Sacrificial Caterpillars

In the most vivid colors imaginable, I dreamed that several friends and Iwalked in a municipal park along the shore of one of the Great Lakes. Itwas like Lake Michigan in Chicago, but in some much smaller city, much furtherNorth. Waukegan? I was invited there once for a wedding, but have neverbeen there. The closest one ofthese my friends remarked how cold last winter had been there. Asevidence he pointedto the cracks running through our paved path, and then to a pair of almosthuman size swans that had been naturally freeze dried. They facedeach other in a pose that appeared to symbolize the intimacey oflovers --in a conventional sort of way. Their covering of brownand gold feathers --the white must have been somehow burned by theirconstant exposure to the elements (in other words, they had weathereddarkly)-- wasexceptionally thick, and extened even to the insides of their mouths. Theirfeathered tongues had frozen as if in mid-argument, both of themtalking at once.

We surmised that city we were visiting had left them there as both amemorial to love and atestimonial to the dangers of indulging romance in such a harsh environment.Further on down the path there were ducks and crows, a lone giant goose,and an oversized eagle. Then a feather covered stingray --of all God'screatures-- and a huge ocean fish, likewise with feathers in place of scales.

I kept looking back over my shoulder at them, backward past theforwardly directed gazes of my walking companions, who affectedthe air of having seen it all before, but who I was sure had notreally seen any of it.

I reverted to my earlier distraction of pulling the local versionof caterpillars off of leaves and tossing them into the lake, whereuponthey were transformed into large, translucent, cloudy white seacreatures. I loved watching them change shape and swim away,resembling nothing so much as transparent octopus tentacles,except that their suction cups were greatly exaggerated and opaque aschalk.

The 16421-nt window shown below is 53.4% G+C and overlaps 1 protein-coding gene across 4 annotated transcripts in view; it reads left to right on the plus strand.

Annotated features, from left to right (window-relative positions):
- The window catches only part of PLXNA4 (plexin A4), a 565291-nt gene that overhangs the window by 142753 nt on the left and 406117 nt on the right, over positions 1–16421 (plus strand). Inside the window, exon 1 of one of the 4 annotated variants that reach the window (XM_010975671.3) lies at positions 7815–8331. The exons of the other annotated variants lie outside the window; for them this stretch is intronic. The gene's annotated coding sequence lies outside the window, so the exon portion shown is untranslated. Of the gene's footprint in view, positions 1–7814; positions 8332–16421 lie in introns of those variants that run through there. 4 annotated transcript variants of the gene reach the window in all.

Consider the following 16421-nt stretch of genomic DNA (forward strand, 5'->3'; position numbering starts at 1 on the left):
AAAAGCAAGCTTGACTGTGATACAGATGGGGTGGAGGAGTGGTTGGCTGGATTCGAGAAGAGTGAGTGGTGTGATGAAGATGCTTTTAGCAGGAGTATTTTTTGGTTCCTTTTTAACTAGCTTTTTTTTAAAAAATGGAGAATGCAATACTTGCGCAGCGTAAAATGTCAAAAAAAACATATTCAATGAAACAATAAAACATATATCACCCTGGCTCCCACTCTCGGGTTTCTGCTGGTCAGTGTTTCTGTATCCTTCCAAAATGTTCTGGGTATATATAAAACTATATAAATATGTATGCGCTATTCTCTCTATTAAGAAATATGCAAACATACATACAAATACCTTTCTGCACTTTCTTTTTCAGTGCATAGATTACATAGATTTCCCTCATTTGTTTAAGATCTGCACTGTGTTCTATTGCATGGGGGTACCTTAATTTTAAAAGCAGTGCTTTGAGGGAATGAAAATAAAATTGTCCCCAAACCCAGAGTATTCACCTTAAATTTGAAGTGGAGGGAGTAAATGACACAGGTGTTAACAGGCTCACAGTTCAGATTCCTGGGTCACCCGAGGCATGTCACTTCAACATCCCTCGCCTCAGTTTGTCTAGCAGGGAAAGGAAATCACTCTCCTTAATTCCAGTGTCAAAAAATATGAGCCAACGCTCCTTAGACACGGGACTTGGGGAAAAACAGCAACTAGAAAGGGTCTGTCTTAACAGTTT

Beyond the last ofthe freeze-dried feathered creatures the water was clear enoughto see the bottom, six feet or so below the surface. There werebrightly colored fish resembling all the tropical varieties found in theaquaria of trendy restaurants, but actually large enough to eat. Alsobottom feeders and crabs. Bright reddish orange serpent-things wrappedthemselves around all the biggest rocks. The serpents werecovered with scales resembling not feathers but flower-petals, and thecaterpillars-turned-octopus-arms seemed helplessly drawn to them. When theygot too close, the serpents would turn swiftly with open mouths andswallow them whole. The caterpillars thus became my sacrificialofferings to the serpents. They magically escaped their first peril,--drowning-- only to fall victim to a fate befitting the sea creaturesinto which they had metamorphosed --that of being devoured by biggersea creatures. Some of my friends noticed what was happening andvoiced thoughtful objections to this newfound practice of mine.But I ignored their protests. Just as I was about to toss in a wholebranch literally writhing with caterpillars, the alarm clock went off.

Dreamed by: Spraxlo